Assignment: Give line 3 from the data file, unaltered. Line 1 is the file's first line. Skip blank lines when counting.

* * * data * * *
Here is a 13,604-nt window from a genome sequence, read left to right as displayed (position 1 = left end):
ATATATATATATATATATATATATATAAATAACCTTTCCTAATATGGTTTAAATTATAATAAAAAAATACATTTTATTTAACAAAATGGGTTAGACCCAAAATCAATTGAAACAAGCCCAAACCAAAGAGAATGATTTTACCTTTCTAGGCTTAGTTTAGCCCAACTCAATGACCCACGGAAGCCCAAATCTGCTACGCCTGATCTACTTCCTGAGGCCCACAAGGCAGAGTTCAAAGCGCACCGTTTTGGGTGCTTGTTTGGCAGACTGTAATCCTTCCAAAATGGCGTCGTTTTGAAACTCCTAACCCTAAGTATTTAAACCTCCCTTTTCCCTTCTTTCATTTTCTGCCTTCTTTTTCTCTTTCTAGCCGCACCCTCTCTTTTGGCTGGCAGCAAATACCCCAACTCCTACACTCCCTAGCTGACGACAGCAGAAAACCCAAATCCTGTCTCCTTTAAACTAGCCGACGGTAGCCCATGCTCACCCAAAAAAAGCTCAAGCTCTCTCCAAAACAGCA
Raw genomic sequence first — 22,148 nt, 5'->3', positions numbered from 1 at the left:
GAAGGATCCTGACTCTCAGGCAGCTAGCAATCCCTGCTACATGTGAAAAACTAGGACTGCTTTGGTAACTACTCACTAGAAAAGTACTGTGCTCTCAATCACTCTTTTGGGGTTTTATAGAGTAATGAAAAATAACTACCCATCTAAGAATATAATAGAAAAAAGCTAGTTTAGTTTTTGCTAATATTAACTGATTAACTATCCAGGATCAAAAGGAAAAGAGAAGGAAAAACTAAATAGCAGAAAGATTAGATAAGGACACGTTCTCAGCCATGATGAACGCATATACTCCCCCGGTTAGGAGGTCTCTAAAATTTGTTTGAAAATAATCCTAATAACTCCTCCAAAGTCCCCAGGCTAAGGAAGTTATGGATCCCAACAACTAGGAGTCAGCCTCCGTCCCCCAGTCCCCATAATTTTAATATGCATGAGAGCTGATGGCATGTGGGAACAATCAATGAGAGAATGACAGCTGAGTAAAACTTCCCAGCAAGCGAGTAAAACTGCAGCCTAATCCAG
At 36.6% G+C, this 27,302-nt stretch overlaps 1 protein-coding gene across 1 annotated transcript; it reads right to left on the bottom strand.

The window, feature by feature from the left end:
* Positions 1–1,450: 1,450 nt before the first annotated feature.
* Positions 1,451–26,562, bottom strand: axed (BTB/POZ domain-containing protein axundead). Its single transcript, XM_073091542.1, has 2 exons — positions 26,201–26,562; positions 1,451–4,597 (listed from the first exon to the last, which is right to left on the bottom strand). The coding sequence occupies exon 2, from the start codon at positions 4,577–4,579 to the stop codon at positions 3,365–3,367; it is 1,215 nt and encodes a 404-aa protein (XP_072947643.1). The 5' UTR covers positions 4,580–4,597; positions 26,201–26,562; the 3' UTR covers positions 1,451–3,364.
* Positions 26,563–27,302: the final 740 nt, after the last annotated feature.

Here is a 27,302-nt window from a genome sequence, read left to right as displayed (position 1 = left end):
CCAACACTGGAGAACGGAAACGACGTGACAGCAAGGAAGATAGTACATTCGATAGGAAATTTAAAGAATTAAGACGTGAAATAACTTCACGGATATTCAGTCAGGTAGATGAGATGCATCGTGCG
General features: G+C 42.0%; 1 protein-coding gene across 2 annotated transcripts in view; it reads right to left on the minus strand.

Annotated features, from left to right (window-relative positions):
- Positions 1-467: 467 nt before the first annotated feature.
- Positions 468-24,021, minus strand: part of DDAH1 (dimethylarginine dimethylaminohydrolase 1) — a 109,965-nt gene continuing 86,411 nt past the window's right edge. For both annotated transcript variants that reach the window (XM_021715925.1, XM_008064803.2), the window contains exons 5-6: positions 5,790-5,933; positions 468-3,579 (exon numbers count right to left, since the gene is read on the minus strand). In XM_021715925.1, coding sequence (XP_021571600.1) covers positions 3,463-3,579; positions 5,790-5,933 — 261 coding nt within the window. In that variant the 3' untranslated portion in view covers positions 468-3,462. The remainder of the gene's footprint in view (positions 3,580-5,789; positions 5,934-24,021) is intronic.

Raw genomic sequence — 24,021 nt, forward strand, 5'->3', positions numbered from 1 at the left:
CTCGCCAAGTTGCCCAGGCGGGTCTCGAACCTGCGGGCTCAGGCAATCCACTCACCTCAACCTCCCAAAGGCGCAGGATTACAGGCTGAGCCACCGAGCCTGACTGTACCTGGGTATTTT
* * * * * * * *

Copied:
Raw genomic sequence first — 22,148 nt, 5'->3', positions numbered from 1 at the left: